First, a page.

Though we live in a largely electronic age, mail fraud still exists and is a major crime. Interfering with mail service is a felony, but United States Postal Service policy does permit mail delivery on behalf of others in certain situations. Knowing these policies and what is required for alternate mail delivery is necessary to avoid violating any laws related to mail delivery.
People serving as guardians for people who are incapacitated are eligible to receive mail on behalf of those people. Incapacitated people are those people who are mentally incompetent as well as people who are acutely or chronically ill. Anyone who has legal authority over another person can have that person's mail diverted by presenting a court order of guardianship.
People who are under 18 have no control over the delivery of their mail. While mail can be addressed to small children, the parents or guardians have legal authority over the mail. They can open and read the mail and do not have to deliver it to the minor.
There are some situations in which people cannot agree on who should get mail. These situations can arise during divorces or contentious business situations. Mail delivery laws allow for people in these disputes to designate a third party, who will receive all mail for either party. If such a person cannot be found, the parties will need a court order to determine who will get the mail.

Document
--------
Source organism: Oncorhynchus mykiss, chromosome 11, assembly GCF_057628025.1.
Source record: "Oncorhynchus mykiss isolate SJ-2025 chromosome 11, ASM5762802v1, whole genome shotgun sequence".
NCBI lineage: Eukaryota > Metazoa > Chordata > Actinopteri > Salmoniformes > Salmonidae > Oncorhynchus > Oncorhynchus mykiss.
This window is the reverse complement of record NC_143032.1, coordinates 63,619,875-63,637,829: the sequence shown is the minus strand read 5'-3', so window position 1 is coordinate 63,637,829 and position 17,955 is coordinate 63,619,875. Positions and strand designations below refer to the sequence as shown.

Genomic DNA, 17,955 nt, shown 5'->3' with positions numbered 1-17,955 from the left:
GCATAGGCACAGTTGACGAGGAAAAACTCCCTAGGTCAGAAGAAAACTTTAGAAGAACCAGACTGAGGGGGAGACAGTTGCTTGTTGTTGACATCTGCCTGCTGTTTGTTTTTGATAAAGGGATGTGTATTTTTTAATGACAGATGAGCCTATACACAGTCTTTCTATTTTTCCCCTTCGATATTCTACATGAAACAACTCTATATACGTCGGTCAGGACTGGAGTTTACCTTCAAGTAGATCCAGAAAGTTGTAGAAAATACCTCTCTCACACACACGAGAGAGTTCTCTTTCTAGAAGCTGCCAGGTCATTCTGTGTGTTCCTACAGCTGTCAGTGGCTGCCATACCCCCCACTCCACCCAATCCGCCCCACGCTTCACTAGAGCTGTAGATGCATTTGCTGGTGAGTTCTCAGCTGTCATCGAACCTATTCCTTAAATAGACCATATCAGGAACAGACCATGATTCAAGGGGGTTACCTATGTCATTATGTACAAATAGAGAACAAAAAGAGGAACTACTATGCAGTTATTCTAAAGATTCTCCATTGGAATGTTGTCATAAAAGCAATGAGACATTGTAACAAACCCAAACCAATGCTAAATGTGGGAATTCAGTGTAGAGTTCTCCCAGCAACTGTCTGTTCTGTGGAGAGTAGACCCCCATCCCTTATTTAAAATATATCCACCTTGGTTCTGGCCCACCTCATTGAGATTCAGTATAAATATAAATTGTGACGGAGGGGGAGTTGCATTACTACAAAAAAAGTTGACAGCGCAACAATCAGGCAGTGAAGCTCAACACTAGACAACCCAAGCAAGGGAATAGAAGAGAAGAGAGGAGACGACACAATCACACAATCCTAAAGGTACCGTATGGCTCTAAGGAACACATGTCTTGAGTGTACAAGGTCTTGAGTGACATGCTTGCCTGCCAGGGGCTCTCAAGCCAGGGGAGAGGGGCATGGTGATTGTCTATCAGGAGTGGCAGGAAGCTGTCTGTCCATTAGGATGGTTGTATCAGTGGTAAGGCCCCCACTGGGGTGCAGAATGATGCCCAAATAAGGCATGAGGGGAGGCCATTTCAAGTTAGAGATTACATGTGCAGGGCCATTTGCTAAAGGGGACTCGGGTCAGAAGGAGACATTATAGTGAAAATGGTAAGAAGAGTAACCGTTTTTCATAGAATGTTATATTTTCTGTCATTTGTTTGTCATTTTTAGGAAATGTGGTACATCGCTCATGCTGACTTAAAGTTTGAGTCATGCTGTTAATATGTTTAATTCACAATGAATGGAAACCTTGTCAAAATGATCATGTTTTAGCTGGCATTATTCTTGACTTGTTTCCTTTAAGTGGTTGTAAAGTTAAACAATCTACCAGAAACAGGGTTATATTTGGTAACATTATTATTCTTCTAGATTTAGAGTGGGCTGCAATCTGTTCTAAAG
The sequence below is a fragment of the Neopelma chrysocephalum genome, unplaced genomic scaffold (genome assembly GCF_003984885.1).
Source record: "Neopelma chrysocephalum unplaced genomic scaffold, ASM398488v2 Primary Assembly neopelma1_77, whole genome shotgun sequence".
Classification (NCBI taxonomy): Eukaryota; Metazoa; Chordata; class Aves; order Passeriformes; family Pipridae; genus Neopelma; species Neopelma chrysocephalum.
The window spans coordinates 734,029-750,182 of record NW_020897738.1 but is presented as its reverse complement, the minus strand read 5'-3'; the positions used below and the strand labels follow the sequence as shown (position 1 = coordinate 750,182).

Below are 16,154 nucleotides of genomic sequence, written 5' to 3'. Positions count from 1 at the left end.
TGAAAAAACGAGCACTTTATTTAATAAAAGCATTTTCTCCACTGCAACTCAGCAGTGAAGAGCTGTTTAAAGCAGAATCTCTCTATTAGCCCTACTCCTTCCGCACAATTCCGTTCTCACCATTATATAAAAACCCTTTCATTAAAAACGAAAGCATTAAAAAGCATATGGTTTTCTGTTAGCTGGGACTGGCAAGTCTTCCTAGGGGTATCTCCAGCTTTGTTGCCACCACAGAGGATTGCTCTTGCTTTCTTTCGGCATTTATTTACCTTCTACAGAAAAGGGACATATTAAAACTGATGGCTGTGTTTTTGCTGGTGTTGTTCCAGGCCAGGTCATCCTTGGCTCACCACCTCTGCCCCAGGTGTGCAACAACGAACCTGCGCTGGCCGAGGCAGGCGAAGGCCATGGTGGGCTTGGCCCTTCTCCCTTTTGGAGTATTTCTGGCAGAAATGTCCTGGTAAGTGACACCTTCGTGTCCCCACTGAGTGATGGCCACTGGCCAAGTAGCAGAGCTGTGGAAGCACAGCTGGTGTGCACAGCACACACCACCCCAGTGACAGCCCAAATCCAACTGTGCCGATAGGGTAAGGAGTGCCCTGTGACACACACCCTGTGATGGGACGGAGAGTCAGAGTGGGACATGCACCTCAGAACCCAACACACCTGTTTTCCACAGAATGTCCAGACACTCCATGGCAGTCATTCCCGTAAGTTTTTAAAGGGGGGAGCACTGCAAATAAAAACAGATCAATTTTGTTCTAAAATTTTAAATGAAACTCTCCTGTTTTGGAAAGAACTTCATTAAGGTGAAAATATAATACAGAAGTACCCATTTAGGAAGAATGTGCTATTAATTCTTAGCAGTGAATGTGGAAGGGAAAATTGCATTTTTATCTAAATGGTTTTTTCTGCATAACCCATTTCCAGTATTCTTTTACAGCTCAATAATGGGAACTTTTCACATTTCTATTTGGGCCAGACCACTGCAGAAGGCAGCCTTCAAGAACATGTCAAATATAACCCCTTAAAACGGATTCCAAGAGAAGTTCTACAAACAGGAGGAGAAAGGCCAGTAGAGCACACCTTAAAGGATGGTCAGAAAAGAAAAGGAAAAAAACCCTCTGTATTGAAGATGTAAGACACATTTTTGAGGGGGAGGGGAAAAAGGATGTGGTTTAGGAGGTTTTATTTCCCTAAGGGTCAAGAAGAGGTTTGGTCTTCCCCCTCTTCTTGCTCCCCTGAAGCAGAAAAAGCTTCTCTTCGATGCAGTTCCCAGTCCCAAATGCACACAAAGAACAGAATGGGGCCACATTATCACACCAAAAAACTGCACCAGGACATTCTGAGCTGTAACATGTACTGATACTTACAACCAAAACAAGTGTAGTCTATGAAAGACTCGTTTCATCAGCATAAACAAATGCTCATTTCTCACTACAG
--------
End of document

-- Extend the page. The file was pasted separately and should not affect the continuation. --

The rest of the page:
When someone has her or his mail held, the postmaster will keep the mail for up to 30 days. The person can pick up the mail in person but must provide picture identification. Postmasters do not permit mail delivery on behalf of others in this instance. The person whose mail is being held must be the person who picks up the mail. This same law applies to "general delivery," or mail addressed to a person in care of the postmaster of a certain post office. The person to whom the mail is addressed must appear and show identification to pick up the mail.
- mail box image by Joelyn Pullano from Fotolia.com